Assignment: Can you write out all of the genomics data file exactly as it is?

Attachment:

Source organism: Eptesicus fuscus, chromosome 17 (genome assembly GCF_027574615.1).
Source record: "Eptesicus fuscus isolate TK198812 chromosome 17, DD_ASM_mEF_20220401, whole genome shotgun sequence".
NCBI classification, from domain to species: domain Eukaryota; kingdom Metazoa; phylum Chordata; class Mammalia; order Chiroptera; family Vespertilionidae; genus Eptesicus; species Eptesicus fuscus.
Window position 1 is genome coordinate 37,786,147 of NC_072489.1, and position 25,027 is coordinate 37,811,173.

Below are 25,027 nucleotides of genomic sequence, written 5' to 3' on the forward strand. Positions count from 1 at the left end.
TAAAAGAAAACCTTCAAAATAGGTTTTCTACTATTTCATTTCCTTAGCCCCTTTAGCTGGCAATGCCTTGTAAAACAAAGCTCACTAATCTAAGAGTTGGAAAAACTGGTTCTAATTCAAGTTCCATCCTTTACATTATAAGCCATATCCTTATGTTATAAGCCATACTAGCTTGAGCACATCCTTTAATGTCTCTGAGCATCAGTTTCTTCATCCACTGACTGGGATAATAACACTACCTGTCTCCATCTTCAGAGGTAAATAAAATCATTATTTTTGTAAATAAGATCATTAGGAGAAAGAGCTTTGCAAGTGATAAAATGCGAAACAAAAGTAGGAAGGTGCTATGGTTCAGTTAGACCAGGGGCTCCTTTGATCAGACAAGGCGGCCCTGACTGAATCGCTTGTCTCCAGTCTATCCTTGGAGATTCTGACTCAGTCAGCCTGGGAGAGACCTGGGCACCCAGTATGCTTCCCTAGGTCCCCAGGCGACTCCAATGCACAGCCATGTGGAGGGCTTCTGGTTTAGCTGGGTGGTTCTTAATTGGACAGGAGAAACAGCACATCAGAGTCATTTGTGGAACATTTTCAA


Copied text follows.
Source organism: Eptesicus fuscus, chromosome 17 (genome assembly GCF_027574615.1).
Source record: "Eptesicus fuscus isolate TK198812 chromosome 17, DD_ASM_mEF_20220401, whole genome shotgun sequence".
NCBI classification, from domain to species: domain Eukaryota; kingdom Metazoa; phylum Chordata; class Mammalia; order Chiroptera; family Vespertilionidae; genus Eptesicus; species Eptesicus fuscus.
Window position 1 is genome coordinate 37,786,147 of NC_072489.1, and position 25,027 is coordinate 37,811,173.

Below are 25,027 nucleotides of genomic sequence, written 5' to 3' on the forward strand. Positions count from 1 at the left end.
TAAAAGAAAACCTTCAAAATAGGTTTTCTACTATTTCATTTCCTTAGCCCCTTTAGCTGGCAATGCCTTGTAAAACAAAGCTCACTAATCTAAGAGTTGGAAAAACTGGTTCTAATTCAAGTTCCATCCTTTACATTATAAGCCATATCCTTATGTTATAAGCCATACTAGCTTGAGCACATCCTTTAATGTCTCTGAGCATCAGTTTCTTCATCCACTGACTGGGATAATAACACTACCTGTCTCCATCTTCAGAGGTAAATAAAATCATTATTTTTGTAAATAAGATCATTAGGAGAAAGAGCTTTGCAAGTGATAAAATGCGAAACAAAAGTAGGAAGGTGCTATGGTTCAGTTAGACCAGGGGCTCCTTTGATCAGACAAGGCGGCCCTGACTGAATCGCTTGTCTCCAGTCTATCCTTGGAGATTCTGACTCAGTCAGCCTGGGAGAGACCTGGGCACCCAGTATGCTTCCCTAGGTCCCCAGGCGACTCCAATGCACAGCCATGTGGAGGGCTTCTGGTTTAGCTGGGTGGTTCTTAATTGGACAGGAGAAACAGCACATCAGAGTCATTTGTGGAACATTTTCAA